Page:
Sanders: GOPs 'Do Not Want Americans to Succeed'; Obama Should Steer Left

Published on
by
The Hill

Sanders: GOPs 'Do Not Want Americans to Succeed'; Obama Should Steer Left

by
Bridget Johnson

Sen. Bernie Sanders, I-Vt., on "Face the Nation," Sunday, Oct. 3, 2010. (Chris Usher/CBS)

Sen. Bernie Sanders (I-Vt.) said Sunday that Republicans "do not want
Americans to succeed" in laying out his case for energizing the liberal
base to go to the polls in November.

Sanders, a self-proclaimed
Democratic socialist who caucuses with Democrats, discussed President
Obama's disconnect with the liberal wing along with New Mexico Gov. Bill
Richardson (D) and Pennsylvania Gov. Ed Rendell (D) on CBS' "Face the
Nation" Sunday.

 

While Obama's accomplishment including healthcare reform have been
"nothing to sneeze at," Sanders said, the middle class is shrinking
while poverty increases and income gaps become wider.

"We have a very
serious situation and I think there's a concern that the president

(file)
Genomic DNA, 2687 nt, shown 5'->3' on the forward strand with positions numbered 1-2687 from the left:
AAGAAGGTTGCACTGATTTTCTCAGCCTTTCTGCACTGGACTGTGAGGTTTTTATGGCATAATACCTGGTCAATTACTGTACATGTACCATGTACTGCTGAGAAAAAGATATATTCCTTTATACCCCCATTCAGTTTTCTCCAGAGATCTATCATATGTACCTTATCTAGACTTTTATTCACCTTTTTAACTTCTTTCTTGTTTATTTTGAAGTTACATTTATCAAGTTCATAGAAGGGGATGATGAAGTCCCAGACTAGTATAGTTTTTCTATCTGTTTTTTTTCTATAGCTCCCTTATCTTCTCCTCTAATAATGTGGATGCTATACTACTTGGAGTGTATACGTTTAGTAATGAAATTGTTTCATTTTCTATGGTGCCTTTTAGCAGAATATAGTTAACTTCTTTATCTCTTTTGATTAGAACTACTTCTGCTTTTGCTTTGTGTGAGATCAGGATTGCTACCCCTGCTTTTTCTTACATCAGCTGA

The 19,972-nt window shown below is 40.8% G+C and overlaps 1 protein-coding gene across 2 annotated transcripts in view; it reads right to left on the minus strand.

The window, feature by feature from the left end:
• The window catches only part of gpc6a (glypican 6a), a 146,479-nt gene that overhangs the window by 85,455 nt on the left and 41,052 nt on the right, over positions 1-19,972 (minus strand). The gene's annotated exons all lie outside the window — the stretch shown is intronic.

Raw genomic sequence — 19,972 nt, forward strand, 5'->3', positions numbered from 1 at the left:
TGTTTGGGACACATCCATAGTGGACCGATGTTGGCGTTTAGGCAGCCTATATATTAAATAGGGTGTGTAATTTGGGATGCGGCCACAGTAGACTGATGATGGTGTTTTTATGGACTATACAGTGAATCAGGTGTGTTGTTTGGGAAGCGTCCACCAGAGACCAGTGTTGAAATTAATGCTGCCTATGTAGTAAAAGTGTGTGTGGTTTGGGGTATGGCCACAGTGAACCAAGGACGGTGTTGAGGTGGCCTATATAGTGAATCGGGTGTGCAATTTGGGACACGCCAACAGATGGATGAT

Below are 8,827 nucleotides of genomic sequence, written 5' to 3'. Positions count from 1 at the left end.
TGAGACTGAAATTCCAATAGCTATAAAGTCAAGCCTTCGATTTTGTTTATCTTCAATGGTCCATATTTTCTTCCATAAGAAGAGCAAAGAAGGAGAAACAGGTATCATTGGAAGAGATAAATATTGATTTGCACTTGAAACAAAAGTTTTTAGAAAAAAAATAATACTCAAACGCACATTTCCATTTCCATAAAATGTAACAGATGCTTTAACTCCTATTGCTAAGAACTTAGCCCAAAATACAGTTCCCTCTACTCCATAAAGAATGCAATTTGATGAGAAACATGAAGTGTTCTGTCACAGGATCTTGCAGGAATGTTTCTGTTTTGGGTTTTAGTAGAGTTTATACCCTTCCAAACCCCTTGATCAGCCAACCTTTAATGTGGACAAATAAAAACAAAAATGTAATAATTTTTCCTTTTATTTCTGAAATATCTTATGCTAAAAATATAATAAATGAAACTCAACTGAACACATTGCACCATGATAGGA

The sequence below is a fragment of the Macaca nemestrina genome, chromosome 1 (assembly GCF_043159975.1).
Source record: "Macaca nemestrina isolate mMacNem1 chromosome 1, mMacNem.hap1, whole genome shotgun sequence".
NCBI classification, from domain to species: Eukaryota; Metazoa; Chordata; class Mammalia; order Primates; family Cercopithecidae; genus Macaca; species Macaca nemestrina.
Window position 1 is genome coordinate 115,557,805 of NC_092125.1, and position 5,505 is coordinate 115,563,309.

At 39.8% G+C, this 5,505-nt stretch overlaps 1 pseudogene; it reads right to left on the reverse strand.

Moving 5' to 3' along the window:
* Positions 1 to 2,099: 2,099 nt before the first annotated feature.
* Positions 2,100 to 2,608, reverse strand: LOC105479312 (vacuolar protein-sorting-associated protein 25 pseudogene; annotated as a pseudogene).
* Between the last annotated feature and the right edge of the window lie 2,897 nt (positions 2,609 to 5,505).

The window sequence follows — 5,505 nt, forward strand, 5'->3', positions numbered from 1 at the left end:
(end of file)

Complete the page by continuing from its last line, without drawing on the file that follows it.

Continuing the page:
hasn't seen that urgency," Sanders said, and "stood up for the American
people the way we would like him to."

He said Obama needed to rally on a "progressive agenda to expand the middle class."

When
pressed by host Bob Schieffer on his comments about Republicans,
Sanders defended his words, saying that given the choice between
political power and "initiatives to help the American people" that the
GOP would choose power.

"The Republicans have said no, no, no," Sanders said. "They have been the party of no and obstructionism."

Richardson
said it was more than just invigorating the liberal base, but about
conservative and moderate Democrats as well, and he advised the various
ideological wings to "stop complaining" and work together to win in
November.

"All Democrats, we should stop firing at each other,"
Richardson said. "We've got enough people -- the Republicans -- firing
at us."

Richardson said that while Obama "has tackled the major
issues" and has "restored our standing internationally," he needed to
"connect with voters emotionally."

"I think the president has done a much better job than people perceive, including the base," Rendell said.

"Ours
is a complex message," Rendell added. "The Tea Party message is pretty
simple and direct." Democrats should spend the next four weeks
energizing the base and spreading the message that a Republican takeover
would be "starkly bad for America."

"I think you're going to see more progressives coming out than you otherwise would have," Sanders said.

Rendell predicted that Democrats "definitely" will keep the Senate and have a chance at keeping the House.

More in: